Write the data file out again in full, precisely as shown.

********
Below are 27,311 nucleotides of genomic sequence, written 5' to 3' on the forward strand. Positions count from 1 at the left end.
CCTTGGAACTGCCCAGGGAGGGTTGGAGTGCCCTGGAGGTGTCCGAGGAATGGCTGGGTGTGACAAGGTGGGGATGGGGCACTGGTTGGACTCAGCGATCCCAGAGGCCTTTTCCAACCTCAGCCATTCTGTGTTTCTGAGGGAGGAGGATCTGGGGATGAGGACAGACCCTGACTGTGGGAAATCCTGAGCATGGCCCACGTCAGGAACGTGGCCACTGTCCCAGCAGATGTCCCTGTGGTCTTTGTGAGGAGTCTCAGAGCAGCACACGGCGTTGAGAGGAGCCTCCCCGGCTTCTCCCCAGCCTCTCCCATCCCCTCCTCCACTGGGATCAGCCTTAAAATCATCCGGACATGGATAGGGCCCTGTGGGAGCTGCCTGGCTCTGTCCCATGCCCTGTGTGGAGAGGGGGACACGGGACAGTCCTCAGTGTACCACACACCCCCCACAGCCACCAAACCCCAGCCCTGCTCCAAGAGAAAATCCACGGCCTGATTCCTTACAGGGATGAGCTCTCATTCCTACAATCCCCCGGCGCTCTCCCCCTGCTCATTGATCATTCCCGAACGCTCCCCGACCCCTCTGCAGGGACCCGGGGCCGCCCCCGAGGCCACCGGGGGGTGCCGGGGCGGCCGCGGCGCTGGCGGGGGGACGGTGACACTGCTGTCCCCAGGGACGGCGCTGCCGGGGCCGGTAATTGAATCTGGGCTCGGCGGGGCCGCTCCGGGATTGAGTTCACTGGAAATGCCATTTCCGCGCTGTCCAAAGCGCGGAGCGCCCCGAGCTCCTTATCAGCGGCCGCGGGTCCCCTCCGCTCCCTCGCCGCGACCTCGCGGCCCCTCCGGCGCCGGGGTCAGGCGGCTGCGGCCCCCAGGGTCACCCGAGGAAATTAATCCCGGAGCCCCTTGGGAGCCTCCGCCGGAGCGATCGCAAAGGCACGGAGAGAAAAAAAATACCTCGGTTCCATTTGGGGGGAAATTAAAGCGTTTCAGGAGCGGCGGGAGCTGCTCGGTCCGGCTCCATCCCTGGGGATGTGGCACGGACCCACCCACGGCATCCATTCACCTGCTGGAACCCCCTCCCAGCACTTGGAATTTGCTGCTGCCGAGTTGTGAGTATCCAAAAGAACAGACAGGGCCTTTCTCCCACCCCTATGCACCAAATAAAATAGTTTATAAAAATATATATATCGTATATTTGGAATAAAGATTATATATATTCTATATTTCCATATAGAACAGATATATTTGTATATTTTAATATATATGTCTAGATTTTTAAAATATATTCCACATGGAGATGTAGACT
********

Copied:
Below are 27,311 nucleotides of genomic sequence, written 5' to 3' on the forward strand. Positions count from 1 at the left end.
CCTTGGAACTGCCCAGGGAGGGTTGGAGTGCCCTGGAGGTGTCCGAGGAATGGCTGGGTGTGACAAGGTGGGGATGGGGCACTGGTTGGACTCAGCGATCCCAGAGGCCTTTTCCAACCTCAGCCATTCTGTGTTTCTGAGGGAGGAGGATCTGGGGATGAGGACAGACCCTGACTGTGGGAAATCCTGAGCATGGCCCACGTCAGGAACGTGGCCACTGTCCCAGCAGATGTCCCTGTGGTCTTTGTGAGGAGTCTCAGAGCAGCACACGGCGTTGAGAGGAGCCTCCCCGGCTTCTCCCCAGCCTCTCCCATCCCCTCCTCCACTGGGATCAGCCTTAAAATCATCCGGACATGGATAGGGCCCTGTGGGAGCTGCCTGGCTCTGTCCCATGCCCTGTGTGGAGAGGGGGACACGGGACAGTCCTCAGTGTACCACACACCCCCCACAGCCACCAAACCCCAGCCCTGCTCCAAGAGAAAATCCACGGCCTGATTCCTTACAGGGATGAGCTCTCATTCCTACAATCCCCCGGCGCTCTCCCCCTGCTCATTGATCATTCCCGAACGCTCCCCGACCCCTCTGCAGGGACCCGGGGCCGCCCCCGAGGCCACCGGGGGGTGCCGGGGCGGCCGCGGCGCTGGCGGGGGGACGGTGACACTGCTGTCCCCAGGGACGGCGCTGCCGGGGCCGGTAATTGAATCTGGGCTCGGCGGGGCCGCTCCGGGATTGAGTTCACTGGAAATGCCATTTCCGCGCTGTCCAAAGCGCGGAGCGCCCCGAGCTCCTTATCAGCGGCCGCGGGTCCCCTCCGCTCCCTCGCCGCGACCTCGCGGCCCCTCCGGCGCCGGGGTCAGGCGGCTGCGGCCCCCAGGGTCACCCGAGGAAATTAATCCCGGAGCCCCTTGGGAGCCTCCGCCGGAGCGATCGCAAAGGCACGGAGAGAAAAAAAATACCTCGGTTCCATTTGGGGGGAAATTAAAGCGTTTCAGGAGCGGCGGGAGCTGCTCGGTCCGGCTCCATCCCTGGGGATGTGGCACGGACCCACCCACGGCATCCATTCACCTGCTGGAACCCCCTCCCAGCACTTGGAATTTGCTGCTGCCGAGTTGTGAGTATCCAAAAGAACAGACAGGGCCTTTCTCCCACCCCTATGCACCAAATAAAATAGTTTATAAAAATATATATATCGTATATTTGGAATAAAGATTATATATATTCTATATTTCCATATAGAACAGATATATTTGTATATTTTAATATATATGTCTAGATTTTTAAAATATATTCCACATGGAGATGTAGACT